- In a February 1991 newsletter the Federal holiday for Martin Luther King and denounces his "sexual relationship between King and his fellow Christian minister Ralph David Abernathy". The article concludes with "Am I glad I voted in Congress against an expensive federal holiday for this man".
- In a January 1991 newsletter, there is considerable discussion about Dr. Martin Luther King and the thought that he plagiarized. The article states: "In 1988 when I ran for president on the Libertarian Party ticket...."
I could go on and on about this as there are dozens of examples.
There are only two possibilities. Either he wrote these or he didn't. Pretty simple. If he did write them, he was spewing racist garbage. If he didn't write them, which he conveniently now says he didn't, why would a sitting member of Congress allow someone under his direct control to say these things and write as a ghost writer?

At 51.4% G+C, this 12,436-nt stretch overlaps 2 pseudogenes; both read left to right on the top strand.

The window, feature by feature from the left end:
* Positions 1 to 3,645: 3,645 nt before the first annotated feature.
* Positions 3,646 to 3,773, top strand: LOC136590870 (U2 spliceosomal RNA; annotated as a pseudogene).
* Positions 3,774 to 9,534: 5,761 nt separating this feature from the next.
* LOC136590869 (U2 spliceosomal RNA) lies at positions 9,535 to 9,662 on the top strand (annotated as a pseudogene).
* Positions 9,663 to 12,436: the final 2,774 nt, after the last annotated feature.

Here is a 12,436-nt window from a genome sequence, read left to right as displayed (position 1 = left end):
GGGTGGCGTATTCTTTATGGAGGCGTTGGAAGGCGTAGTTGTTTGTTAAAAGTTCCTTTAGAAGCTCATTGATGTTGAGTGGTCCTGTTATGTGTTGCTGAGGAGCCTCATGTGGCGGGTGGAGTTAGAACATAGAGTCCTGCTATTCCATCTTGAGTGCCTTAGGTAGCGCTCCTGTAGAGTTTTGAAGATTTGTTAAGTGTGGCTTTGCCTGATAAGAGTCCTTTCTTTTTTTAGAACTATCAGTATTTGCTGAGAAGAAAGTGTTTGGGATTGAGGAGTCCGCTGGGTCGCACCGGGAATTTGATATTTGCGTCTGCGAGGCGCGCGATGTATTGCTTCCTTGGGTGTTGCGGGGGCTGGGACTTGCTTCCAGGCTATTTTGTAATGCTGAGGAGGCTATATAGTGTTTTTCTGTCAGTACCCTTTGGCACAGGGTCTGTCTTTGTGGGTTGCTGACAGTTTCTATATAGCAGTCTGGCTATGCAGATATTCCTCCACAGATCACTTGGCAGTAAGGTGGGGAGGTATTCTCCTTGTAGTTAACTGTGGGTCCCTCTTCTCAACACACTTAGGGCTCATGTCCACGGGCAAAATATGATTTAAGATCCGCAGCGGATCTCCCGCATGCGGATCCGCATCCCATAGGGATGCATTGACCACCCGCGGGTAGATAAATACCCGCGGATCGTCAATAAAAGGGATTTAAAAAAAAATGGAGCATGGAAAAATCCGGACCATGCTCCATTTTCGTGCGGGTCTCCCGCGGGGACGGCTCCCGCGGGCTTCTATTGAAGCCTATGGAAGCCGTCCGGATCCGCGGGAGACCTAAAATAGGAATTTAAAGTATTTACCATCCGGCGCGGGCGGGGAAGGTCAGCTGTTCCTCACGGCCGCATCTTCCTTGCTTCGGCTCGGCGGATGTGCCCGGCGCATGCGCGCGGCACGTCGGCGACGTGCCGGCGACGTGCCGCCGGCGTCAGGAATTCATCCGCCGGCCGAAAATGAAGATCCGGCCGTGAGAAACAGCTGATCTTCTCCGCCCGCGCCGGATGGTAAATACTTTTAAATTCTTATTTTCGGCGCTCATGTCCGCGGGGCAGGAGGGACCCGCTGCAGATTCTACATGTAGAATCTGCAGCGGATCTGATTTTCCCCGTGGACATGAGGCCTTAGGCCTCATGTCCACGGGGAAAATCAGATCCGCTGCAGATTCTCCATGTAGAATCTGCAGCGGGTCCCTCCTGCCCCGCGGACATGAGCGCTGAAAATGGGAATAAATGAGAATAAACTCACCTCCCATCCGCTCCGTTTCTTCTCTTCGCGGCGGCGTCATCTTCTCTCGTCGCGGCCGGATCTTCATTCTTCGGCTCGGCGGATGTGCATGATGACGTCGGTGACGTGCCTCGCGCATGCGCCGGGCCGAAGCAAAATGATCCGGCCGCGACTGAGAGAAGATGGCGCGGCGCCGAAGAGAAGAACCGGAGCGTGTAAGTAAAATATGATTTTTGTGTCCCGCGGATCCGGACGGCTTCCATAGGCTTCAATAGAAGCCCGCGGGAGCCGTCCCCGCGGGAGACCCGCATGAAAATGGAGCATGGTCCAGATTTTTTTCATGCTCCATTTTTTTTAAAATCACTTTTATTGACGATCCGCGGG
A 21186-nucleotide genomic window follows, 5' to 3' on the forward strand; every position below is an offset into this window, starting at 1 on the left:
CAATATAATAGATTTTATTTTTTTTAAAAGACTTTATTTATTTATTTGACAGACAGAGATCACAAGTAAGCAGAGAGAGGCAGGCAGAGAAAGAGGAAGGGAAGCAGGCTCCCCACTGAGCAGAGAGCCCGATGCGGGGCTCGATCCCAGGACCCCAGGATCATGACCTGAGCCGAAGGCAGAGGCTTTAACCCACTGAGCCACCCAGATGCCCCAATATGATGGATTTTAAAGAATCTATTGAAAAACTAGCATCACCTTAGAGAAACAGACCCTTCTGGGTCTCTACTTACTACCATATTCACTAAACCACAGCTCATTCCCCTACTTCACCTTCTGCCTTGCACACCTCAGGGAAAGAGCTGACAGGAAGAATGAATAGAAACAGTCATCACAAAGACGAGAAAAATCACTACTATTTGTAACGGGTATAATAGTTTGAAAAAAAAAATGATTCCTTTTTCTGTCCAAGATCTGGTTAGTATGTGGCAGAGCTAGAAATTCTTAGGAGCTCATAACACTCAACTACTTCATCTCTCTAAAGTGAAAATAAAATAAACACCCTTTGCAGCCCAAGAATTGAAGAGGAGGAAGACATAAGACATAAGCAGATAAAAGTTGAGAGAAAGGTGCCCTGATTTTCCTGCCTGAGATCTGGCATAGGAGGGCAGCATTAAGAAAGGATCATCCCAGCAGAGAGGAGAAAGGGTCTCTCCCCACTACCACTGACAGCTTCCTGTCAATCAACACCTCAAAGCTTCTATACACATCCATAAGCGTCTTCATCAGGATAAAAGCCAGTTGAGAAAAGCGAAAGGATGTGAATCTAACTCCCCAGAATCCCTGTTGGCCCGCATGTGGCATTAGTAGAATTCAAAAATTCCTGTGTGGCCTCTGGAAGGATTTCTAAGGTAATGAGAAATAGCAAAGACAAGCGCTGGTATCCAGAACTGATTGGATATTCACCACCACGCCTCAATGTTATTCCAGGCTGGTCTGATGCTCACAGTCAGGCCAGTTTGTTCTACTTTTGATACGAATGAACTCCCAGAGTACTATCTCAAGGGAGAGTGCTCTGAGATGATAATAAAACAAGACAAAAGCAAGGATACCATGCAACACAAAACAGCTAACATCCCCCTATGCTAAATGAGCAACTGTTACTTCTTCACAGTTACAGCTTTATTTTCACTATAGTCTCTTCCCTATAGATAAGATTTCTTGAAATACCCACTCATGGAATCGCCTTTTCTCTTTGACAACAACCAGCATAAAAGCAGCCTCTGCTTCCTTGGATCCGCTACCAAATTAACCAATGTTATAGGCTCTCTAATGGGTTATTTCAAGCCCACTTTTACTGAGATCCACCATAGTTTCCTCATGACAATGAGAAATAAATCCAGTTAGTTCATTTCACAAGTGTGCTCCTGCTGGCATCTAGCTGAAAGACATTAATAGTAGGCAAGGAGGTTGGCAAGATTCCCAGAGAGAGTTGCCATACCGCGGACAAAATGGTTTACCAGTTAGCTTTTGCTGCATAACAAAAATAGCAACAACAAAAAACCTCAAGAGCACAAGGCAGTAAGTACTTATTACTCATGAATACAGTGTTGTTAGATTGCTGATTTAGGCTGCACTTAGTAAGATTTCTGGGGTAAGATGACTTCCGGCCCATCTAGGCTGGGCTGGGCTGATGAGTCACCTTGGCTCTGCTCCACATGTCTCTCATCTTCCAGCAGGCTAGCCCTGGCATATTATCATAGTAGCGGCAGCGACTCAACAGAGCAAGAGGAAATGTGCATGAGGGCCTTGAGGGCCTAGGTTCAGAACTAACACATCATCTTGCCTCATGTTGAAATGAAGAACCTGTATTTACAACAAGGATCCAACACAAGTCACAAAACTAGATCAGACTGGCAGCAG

At best, Congressman Paul is a bumbling idiot that couldn't control his staff and hired racist conspiracy nuts. That is the best thing that you can say about the newsletters. At worst, you can say that Ron Paul was a serial racist that held firm to conspiracy theory after conspiracy theory. However, I think the evidence pretty clearly leads to the notion that Ron Paul did, in fact, write these newsletter articles, or at least he wrote many of them. Either way, despite the pleadings from the dedicated Ron Paul supporters, he is clearly unfit to hold the highest office in this nation.